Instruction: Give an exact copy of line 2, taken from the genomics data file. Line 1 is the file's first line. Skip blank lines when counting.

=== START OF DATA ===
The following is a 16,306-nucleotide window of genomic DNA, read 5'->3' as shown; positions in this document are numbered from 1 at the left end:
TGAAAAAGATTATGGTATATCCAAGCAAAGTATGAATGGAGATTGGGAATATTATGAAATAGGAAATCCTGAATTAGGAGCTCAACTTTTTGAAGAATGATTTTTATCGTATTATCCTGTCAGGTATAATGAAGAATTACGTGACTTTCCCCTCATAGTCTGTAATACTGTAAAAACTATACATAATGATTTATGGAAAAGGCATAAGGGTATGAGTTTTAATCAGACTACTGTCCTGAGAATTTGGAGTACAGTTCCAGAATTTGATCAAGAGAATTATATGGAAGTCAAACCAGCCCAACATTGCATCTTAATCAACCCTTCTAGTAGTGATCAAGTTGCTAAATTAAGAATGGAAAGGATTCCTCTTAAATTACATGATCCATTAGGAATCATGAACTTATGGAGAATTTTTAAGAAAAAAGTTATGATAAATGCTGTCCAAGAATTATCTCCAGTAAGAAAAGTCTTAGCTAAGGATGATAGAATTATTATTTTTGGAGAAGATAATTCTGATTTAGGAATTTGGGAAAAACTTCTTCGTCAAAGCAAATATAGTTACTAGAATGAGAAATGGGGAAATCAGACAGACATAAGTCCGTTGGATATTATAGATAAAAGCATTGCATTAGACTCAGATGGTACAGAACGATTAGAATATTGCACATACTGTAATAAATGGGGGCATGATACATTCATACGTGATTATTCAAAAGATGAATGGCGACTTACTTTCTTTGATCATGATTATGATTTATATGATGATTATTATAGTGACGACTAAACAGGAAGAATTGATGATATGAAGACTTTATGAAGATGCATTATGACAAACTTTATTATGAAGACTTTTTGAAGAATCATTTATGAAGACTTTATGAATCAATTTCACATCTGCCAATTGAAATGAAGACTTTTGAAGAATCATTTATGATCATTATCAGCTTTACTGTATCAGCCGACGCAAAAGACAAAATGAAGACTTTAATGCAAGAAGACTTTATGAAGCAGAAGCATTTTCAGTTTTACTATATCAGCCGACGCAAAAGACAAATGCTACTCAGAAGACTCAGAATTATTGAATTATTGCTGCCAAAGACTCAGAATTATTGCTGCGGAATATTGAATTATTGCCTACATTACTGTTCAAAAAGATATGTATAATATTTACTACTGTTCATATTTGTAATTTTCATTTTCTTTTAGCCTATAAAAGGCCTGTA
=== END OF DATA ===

TGAAAAAGATTATGGTATATCCAAGCAAAGTATGAATGGAGATTGGGAATATTATGAAATAGGAAATCCTGAATTAGGAGCTCAACTTTTTGAAGAATGATTTTTATCGTATTATCCTGTCAGGTATAATGAAGAATTACGTGACTTTCCCCTCATAGTCTGTAATACTGTAAAAACTATACATAATGATTTATGGAAAAGGCATAAGGGTATGAGTTTTAATCAGACTACTGTCCTGAGAATTTGGAGTACAGTTCCAGAATTTGATCAAGAGAATTATATGGAAGTCAAACCAGCCCAACATTGCATCTTAATCAACCCTTCTAGTAGTGATCAAGTTGCTAAATTAAGAATGGAAAGGATTCCTCTTAAATTACATGATCCATTAGGAATCATGAACTTATGGAGAATTTTTAAGAAAAAAGTTATGATAAATGCTGTCCAAGAATTATCTCCAGTAAGAAAAGTCTTAGCTAAGGATGATAGAATTATTATTTTTGGAGAAGATAATTCTGATTTAGGAATTTGGGAAAAACTTCTTCGTCAAAGCAAATATAGTTACTAGAATGAGAAATGGGGAAATCAGACAGACATAAGTCCGTTGGATATTATAGATAAAAGCATTGCATTAGACTCAGATGGTACAGAACGATTAGAATATTGCACATACTGTAATAAATGGGGGCATGATACATTCATACGTGATTATTCAAAAGATGAATGGCGACTTACTTTCTTTGATCATGATTATGATTTATATGATGATTATTATAGTGACGACTAAACAGGAAGAATTGATGATATGAAGACTTTATGAAGATGCATTATGACAAACTTTATTATGAAGACTTTTTGAAGAATCATTTATGAAGACTTTATGAATCAATTTCACATCTGCCAATTGAAATGAAGACTTTTGAAGAATCATTTATGATCATTATCAGCTTTACTGTATCAGCCGACGCAAAAGACAAAATGAAGACTTTAATGCAAGAAGACTTTATGAAGCAGAAGCATTTTCAGTTTTACTATATCAGCCGACGCAAAAGACAAATGCTACTCAGAAGACTCAGAATTATTGAATTATTGCTGCCAAAGACTCAGAATTATTGCTGCGGAATATTGAATTATTGCCTACATTACTGTTCAAAAAGATATGTATAATATTTACTACTGTTCATATTTGTAATTTTCATTTTCTTTTAGCCTATAAAAGGCCTGTA